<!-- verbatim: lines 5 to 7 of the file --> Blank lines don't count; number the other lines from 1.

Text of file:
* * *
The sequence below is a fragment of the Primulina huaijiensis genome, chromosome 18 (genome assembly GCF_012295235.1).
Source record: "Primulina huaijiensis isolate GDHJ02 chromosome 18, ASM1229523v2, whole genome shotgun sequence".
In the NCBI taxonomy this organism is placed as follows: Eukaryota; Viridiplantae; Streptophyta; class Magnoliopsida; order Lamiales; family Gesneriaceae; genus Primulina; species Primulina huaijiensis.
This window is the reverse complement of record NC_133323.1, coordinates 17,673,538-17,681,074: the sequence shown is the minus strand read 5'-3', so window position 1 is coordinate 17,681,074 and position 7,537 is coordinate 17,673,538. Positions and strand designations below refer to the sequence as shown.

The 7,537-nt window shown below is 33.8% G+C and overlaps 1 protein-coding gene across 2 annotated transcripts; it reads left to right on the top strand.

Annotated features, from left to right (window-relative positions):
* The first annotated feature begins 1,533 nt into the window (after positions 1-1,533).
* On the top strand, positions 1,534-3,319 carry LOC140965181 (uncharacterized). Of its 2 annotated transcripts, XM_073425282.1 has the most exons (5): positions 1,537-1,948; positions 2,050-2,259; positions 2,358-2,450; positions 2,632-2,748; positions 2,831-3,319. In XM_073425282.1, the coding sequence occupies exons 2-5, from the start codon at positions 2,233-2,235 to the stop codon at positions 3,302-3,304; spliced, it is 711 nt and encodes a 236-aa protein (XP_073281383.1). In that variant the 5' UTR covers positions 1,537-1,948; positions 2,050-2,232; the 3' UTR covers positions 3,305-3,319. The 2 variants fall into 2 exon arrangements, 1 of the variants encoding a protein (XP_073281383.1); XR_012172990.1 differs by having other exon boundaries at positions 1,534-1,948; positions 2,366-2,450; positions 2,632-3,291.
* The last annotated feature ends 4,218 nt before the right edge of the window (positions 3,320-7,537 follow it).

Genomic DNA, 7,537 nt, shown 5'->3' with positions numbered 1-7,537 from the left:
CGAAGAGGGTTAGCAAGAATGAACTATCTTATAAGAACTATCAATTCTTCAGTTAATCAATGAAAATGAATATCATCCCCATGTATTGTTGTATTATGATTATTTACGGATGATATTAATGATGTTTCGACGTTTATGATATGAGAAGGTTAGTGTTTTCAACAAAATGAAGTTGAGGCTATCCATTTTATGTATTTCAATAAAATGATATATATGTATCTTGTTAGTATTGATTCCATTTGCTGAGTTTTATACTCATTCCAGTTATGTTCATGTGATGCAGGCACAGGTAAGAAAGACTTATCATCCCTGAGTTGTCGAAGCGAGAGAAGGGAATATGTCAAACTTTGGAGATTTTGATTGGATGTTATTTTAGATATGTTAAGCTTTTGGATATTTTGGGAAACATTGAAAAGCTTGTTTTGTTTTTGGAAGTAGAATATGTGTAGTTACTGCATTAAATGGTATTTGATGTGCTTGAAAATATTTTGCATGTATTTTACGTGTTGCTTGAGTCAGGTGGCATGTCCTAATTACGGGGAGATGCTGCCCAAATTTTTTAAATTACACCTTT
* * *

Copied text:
The 7,537-nt window shown below is 33.8% G+C and overlaps 1 protein-coding gene across 2 annotated transcripts; it reads left to right on the top strand.

Annotated features, from left to right (window-relative positions):
* The first annotated feature begins 1,533 nt into the window (after positions 1-1,533).